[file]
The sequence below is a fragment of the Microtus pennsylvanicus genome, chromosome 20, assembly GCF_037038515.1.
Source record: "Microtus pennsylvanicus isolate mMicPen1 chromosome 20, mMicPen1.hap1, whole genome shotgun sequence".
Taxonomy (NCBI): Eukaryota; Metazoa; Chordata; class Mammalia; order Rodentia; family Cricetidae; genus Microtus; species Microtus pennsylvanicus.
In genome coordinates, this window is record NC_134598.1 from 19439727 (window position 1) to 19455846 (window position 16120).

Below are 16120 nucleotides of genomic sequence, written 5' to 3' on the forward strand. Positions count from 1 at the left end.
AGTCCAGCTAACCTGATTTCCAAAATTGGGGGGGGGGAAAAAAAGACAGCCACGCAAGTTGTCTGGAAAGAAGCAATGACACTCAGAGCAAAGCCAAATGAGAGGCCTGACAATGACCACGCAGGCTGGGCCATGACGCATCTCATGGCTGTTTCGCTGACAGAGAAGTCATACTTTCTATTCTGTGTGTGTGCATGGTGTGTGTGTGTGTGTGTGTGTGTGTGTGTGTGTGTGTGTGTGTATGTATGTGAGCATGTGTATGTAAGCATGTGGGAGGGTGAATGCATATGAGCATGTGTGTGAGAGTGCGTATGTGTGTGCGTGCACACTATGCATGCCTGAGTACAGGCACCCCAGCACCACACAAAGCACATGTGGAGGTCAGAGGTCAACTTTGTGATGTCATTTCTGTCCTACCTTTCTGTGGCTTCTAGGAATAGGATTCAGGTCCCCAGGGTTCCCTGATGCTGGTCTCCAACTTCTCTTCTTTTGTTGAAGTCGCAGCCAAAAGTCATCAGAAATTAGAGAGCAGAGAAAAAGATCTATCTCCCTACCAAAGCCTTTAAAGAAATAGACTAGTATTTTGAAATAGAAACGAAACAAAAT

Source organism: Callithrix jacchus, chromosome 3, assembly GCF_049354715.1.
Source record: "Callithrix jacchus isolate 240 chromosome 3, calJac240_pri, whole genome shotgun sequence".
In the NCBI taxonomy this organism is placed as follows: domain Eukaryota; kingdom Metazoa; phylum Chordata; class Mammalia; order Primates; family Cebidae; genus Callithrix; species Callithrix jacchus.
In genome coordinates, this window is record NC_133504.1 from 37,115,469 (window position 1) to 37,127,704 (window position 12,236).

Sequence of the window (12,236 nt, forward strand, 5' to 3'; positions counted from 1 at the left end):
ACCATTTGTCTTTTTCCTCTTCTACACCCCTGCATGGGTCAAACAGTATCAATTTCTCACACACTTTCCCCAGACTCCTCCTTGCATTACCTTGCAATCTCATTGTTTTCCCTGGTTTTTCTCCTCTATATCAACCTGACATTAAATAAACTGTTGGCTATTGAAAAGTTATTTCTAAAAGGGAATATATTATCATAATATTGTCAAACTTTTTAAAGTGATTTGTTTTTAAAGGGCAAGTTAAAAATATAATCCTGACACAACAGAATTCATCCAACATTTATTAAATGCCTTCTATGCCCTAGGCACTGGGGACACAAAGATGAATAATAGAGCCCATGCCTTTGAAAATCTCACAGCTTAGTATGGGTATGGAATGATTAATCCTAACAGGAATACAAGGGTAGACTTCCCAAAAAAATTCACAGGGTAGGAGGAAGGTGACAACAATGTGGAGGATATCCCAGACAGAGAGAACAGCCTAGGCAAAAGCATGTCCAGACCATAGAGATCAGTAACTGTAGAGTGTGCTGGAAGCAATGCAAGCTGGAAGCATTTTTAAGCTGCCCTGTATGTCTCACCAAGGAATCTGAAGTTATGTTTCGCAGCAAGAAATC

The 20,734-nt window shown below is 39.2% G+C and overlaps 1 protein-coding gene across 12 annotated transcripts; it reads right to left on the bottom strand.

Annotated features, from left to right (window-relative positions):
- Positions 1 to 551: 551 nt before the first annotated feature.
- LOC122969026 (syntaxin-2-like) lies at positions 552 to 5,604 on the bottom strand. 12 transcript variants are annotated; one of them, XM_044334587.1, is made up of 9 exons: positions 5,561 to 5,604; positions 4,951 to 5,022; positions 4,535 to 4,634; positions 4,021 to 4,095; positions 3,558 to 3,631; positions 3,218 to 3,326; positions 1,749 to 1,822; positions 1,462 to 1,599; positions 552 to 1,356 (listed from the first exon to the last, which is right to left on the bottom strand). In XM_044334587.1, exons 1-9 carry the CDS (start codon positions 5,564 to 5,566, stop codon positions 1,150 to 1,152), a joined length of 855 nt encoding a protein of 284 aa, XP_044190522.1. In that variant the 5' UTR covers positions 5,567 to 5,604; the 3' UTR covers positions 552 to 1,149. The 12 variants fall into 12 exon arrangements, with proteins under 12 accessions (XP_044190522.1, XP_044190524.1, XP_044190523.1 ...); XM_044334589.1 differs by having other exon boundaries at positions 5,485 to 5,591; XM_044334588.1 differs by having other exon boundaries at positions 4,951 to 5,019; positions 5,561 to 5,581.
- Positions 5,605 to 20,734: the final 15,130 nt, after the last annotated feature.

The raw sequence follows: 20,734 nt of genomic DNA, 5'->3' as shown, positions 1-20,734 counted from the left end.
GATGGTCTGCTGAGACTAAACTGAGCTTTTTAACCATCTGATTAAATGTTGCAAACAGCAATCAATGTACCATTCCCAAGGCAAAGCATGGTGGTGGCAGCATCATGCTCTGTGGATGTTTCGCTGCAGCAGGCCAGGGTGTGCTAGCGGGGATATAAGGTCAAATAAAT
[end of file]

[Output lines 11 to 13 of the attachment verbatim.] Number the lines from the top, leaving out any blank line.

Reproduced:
Sequence of the window (12,236 nt, forward strand, 5' to 3'; positions counted from 1 at the left end):
ACCATTTGTCTTTTTCCTCTTCTACACCCCTGCATGGGTCAAACAGTATCAATTTCTCACACACTTTCCCCAGACTCCTCCTTGCATTACCTTGCAATCTCATTGTTTTCCCTGGTTTTTCTCCTCTATATCAACCTGACATTAAATAAACTGTTGGCTATTGAAAAGTTATTTCTAAAAGGGAATATATTATCATAATATTGTCAAACTTTTTAAAGTGATTTGTTTTTAAAGGGCAAGTTAAAAATATAATCCTGACACAACAGAATTCATCCAACATTTATTAAATGCCTTCTATGCCCTAGGCACTGGGGACACAAAGATGAATAATAGAGCCCATGCCTTTGAAAATCTCACAGCTTAGTATGGGTATGGAATGATTAATCCTAACAGGAATACAAGGGTAGACTTCCCAAAAAAATTCACAGGGTAGGAGGAAGGTGACAACAATGTGGAGGATATCCCAGACAGAGAGAACAGCCTAGGCAAAAGCATGTCCAGACCATAGAGATCAGTAACTGTAGAGTGTGCTGGAAGCAATGCAAGCTGGAAGCATTTTTAAGCTGCCCTGTATGTCTCACCAAGGAATCTGAAGTTATGTTTCGCAGCAAGAAATC

The 20,734-nt window shown below is 39.2% G+C and overlaps 1 protein-coding gene across 12 annotated transcripts; it reads right to left on the bottom strand.